News  |  Journals  |  Conferences  |  Blogs  |  Articles  |  Forums  |  Twitter   
 

 Headlines:

 
 

Doctors Lounge - Cardiology Answers

"The information provided on www.doctorslounge.com is designed to support, not replace, the relationship that exists between a patient/site visitor and his/her physician."

Back to Cardiology Answers List

Forum Name: Cardiology Symptoms

Question: Chest Pain


 warwiac - Sun Sep 09, 2007 3:59 am

Hello:

I am a 45 yr old male with a history of high blood pressure & high cholesterol and a family history of heart disease. Recently whenever I am extremely irritated or angry, I have felt an intense almost cramp like pain in my chest. This stops me in my tracks and when I calm down the pain subsides. However I have a residual soreness/tingling in my chest and left arm for several hours afterwords. I have had 2 such episodes in the past 6 months. I am currently on norvac and zocor. I have had two stress tests in the past 3 years (the treadmill ones) and pass each one with flying colors. I have never had these episodes triggered by exercise only by being very angry or upset. I visited my doctor after the first episode, and he did not think it was heart related but rather digestive related /heartburn sort of thing. I believe he feels I'm a hypochondriac. However the pain I experience is real and not like anything I've ever experienced before. My question is what does this sound like? How concerned should I be? And what is my next step in determining what is going on?

thanks.
 Debbie Miller, RN - Thu Oct 04, 2007 6:24 pm

User avatar Your doctor may be right - you could have esophogeal reflux because the symptoms you describe could fit this scenario. Stomach acid is VERY strong and if it splashes up into your esophagus, the result can be very painful as well as damaging to the tissues. Intense feelings can also alter stomach acid and trigger such a response.

Of course it could also fit other disorders, such as panic attacks. Given the identifiable trigger is anger, either scenario is possible. Our bodies have their own ways of protecting themselves and when you find yourself in "fight or flight" mode, all kinds of physical symptoms can appear intensely and very suddenly.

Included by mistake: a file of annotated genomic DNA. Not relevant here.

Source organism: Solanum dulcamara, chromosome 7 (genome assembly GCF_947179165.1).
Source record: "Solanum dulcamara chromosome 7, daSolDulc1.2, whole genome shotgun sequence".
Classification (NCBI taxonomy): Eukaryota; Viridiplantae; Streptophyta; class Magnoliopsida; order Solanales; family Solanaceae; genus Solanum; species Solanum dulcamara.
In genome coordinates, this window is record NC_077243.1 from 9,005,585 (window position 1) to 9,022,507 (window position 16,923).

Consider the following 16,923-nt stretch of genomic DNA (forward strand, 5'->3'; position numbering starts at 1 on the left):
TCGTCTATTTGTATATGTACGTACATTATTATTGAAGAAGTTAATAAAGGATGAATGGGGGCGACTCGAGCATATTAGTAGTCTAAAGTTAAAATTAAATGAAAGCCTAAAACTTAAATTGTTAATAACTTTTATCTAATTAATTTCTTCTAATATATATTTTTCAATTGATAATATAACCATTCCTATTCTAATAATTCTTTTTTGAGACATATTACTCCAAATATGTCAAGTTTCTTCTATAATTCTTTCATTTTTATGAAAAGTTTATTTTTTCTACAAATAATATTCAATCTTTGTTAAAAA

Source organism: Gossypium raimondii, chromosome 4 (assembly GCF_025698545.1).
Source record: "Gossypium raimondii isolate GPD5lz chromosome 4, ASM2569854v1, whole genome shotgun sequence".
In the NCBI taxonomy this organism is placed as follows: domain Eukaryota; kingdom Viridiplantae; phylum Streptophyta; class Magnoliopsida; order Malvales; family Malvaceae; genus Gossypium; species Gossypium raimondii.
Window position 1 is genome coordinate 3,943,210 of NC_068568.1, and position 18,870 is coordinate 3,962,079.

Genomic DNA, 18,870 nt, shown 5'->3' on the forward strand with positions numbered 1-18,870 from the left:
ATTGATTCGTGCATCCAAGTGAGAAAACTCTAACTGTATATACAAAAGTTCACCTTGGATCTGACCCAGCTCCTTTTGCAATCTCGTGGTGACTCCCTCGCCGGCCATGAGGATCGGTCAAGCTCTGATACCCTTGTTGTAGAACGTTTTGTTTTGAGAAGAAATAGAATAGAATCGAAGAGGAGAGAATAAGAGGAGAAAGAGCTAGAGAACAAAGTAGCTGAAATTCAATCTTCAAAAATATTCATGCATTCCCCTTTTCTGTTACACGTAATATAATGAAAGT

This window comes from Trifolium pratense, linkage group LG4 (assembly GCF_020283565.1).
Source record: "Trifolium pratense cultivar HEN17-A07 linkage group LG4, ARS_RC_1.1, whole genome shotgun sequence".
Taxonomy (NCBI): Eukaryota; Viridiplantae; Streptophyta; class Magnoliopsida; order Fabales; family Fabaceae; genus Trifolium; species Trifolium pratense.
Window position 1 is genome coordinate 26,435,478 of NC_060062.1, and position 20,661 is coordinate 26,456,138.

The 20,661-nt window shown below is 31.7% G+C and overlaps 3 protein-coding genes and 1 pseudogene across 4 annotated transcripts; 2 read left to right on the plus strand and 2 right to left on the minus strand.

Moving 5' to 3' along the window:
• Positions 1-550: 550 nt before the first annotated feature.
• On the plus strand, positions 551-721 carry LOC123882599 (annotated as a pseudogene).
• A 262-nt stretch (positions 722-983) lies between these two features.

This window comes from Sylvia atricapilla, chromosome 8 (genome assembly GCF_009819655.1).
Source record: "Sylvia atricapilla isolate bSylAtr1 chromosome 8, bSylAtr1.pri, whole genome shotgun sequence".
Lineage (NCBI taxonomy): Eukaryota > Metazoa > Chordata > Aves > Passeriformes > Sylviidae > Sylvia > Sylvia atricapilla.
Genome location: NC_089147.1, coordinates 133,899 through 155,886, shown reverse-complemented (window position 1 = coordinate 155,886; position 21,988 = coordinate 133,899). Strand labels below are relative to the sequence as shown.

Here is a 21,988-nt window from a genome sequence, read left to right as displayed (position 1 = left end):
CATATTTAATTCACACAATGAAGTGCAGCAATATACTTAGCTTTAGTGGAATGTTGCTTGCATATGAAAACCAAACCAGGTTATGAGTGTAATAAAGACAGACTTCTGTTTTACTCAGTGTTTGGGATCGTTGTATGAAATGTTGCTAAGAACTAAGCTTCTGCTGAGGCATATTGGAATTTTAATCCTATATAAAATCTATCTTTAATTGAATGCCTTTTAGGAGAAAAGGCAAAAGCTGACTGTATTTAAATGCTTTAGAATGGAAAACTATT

When breathing is affected there is also the possibility it could be lung related or involving the chest wall muscle and/or ribs. Pericarditis (inflammation of the outer sac lining of the heart) is also a possibility.

This is not all-inclusive. Other disorders could also cause your symptoms. Stay with your doctor until you get a satisfactory answer or until it gets better on its own.

I would not get overly worried about this unless it gets markedly worse or it feels like a heart attack - pressure, squeezing or dull ache felt in the center of the chest (not actually over the heart) that is usually brought on with exertion and relieved by rest and possibly radiating to neck, back, arm, abdomen. I know you have said exercise does not bring this on but it is something to be alert to.

Meanwhile, follow your doctor's advice in observing for possible causes, treating stomach acid, etc.

Best wishes

|

Check a doctor's response to similar questions

 

advertisement.gif (61x7 -- 0 bytes)
 

Are you a Doctor, Pharmacist, PA or a Nurse?

Join the Doctors Lounge online medical community

  • Editorial activities: Publish, peer review, edit online articles.

  • Ask a Doctor Teams: Respond to patient questions and discuss challenging presentations with other members.

Doctors Lounge Membership Application

 
     

 advertisement.gif (61x7 -- 0 bytes)

 

 

Tools & Services: Follow DoctorsLounge on Twitter Follow us on Twitter | RSS News | Newsletter | Contact us

 
Copyright © 2001-2010
Doctors Lounge.
All rights reserved.

Medical Reference:
Diseases | Symptoms
Drugs | Labs | Procedures
Software | Tutorials

Advertising
Links | Humor
Forum Archive
CME Articles

Privacy Statement
Terms & Conditions
Editorial Board
About us | Email

We subscribe to the HONcode principles of the HON Foundation. Click to verify.We subscribe to the HONcode principles.
Verify here